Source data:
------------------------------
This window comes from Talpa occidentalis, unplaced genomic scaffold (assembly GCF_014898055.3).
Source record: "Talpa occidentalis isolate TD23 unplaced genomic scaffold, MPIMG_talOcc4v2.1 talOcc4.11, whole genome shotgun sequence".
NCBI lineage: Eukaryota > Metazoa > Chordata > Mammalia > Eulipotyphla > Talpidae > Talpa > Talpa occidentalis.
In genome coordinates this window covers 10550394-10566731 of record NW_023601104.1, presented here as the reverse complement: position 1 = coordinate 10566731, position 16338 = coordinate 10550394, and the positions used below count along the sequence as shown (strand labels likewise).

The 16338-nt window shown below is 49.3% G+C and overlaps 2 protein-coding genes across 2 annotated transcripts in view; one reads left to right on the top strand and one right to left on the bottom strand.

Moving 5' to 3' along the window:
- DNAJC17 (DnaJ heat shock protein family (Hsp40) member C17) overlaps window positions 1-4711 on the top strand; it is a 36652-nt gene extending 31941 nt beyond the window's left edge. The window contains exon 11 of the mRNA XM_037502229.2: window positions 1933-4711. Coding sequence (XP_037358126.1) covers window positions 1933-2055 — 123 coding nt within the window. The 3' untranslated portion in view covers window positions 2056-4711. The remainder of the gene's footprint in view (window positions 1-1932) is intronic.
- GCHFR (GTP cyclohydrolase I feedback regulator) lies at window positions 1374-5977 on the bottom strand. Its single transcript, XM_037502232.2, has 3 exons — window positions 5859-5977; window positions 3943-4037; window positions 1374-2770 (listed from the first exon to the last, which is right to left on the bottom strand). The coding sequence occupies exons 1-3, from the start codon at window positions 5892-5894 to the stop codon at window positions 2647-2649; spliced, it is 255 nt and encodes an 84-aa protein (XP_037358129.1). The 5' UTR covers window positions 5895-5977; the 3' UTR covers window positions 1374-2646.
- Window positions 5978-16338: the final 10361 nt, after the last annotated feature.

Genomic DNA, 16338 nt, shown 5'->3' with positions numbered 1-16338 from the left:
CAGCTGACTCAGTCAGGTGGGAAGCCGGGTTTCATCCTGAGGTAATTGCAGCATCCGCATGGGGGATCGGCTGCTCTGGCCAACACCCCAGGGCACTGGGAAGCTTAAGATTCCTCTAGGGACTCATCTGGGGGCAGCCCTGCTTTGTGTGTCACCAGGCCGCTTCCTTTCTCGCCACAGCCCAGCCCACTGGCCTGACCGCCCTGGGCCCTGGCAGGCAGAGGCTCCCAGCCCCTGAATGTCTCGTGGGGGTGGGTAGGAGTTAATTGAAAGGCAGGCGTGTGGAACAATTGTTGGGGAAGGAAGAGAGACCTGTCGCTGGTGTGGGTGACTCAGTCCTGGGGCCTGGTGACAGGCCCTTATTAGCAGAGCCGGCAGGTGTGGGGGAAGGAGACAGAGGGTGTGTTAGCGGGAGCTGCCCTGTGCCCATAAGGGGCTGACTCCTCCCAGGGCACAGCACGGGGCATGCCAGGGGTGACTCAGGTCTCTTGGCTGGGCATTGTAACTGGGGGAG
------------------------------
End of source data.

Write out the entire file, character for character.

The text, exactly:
This window comes from Talpa occidentalis, unplaced genomic scaffold (assembly GCF_014898055.3).
Source record: "Talpa occidentalis isolate TD23 unplaced genomic scaffold, MPIMG_talOcc4v2.1 talOcc4.11, whole genome shotgun sequence".
NCBI lineage: Eukaryota > Metazoa > Chordata > Mammalia > Eulipotyphla > Talpidae > Talpa > Talpa occidentalis.
In genome coordinates this window covers 10550394-10566731 of record NW_023601104.1, presented here as the reverse complement: position 1 = coordinate 10566731, position 16338 = coordinate 10550394, and the positions used below count along the sequence as shown (strand labels likewise).

The 16338-nt window shown below is 49.3% G+C and overlaps 2 protein-coding genes across 2 annotated transcripts in view; one reads left to right on the top strand and one right to left on the bottom strand.

Moving 5' to 3' along the window:
- DNAJC17 (DnaJ heat shock protein family (Hsp40) member C17) overlaps window positions 1-4711 on the top strand; it is a 36652-nt gene extending 31941 nt beyond the window's left edge. The window contains exon 11 of the mRNA XM_037502229.2: window positions 1933-4711. Coding sequence (XP_037358126.1) covers window positions 1933-2055 — 123 coding nt within the window. The 3' untranslated portion in view covers window positions 2056-4711. The remainder of the gene's footprint in view (window positions 1-1932) is intronic.
- GCHFR (GTP cyclohydrolase I feedback regulator) lies at window positions 1374-5977 on the bottom strand. Its single transcript, XM_037502232.2, has 3 exons — window positions 5859-5977; window positions 3943-4037; window positions 1374-2770 (listed from the first exon to the last, which is right to left on the bottom strand). The coding sequence occupies exons 1-3, from the start codon at window positions 5892-5894 to the stop codon at window positions 2647-2649; spliced, it is 255 nt and encodes an 84-aa protein (XP_037358129.1). The 5' UTR covers window positions 5895-5977; the 3' UTR covers window positions 1374-2646.
- Window positions 5978-16338: the final 10361 nt, after the last annotated feature.

Genomic DNA, 16338 nt, shown 5'->3' with positions numbered 1-16338 from the left:
CAGCTGACTCAGTCAGGTGGGAAGCCGGGTTTCATCCTGAGGTAATTGCAGCATCCGCATGGGGGATCGGCTGCTCTGGCCAACACCCCAGGGCACTGGGAAGCTTAAGATTCCTCTAGGGACTCATCTGGGGGCAGCCCTGCTTTGTGTGTCACCAGGCCGCTTCCTTTCTCGCCACAGCCCAGCCCACTGGCCTGACCGCCCTGGGCCCTGGCAGGCAGAGGCTCCCAGCCCCTGAATGTCTCGTGGGGGTGGGTAGGAGTTAATTGAAAGGCAGGCGTGTGGAACAATTGTTGGGGAAGGAAGAGAGACCTGTCGCTGGTGTGGGTGACTCAGTCCTGGGGCCTGGTGACAGGCCCTTATTAGCAGAGCCGGCAGGTGTGGGGGAAGGAGACAGAGGGTGTGTTAGCGGGAGCTGCCCTGTGCCCATAAGGGGCTGACTCCTCCCAGGGCACAGCACGGGGCATGCCAGGGGTGACTCAGGTCTCTTGGCTGGGCATTGTAACTGGGGGAG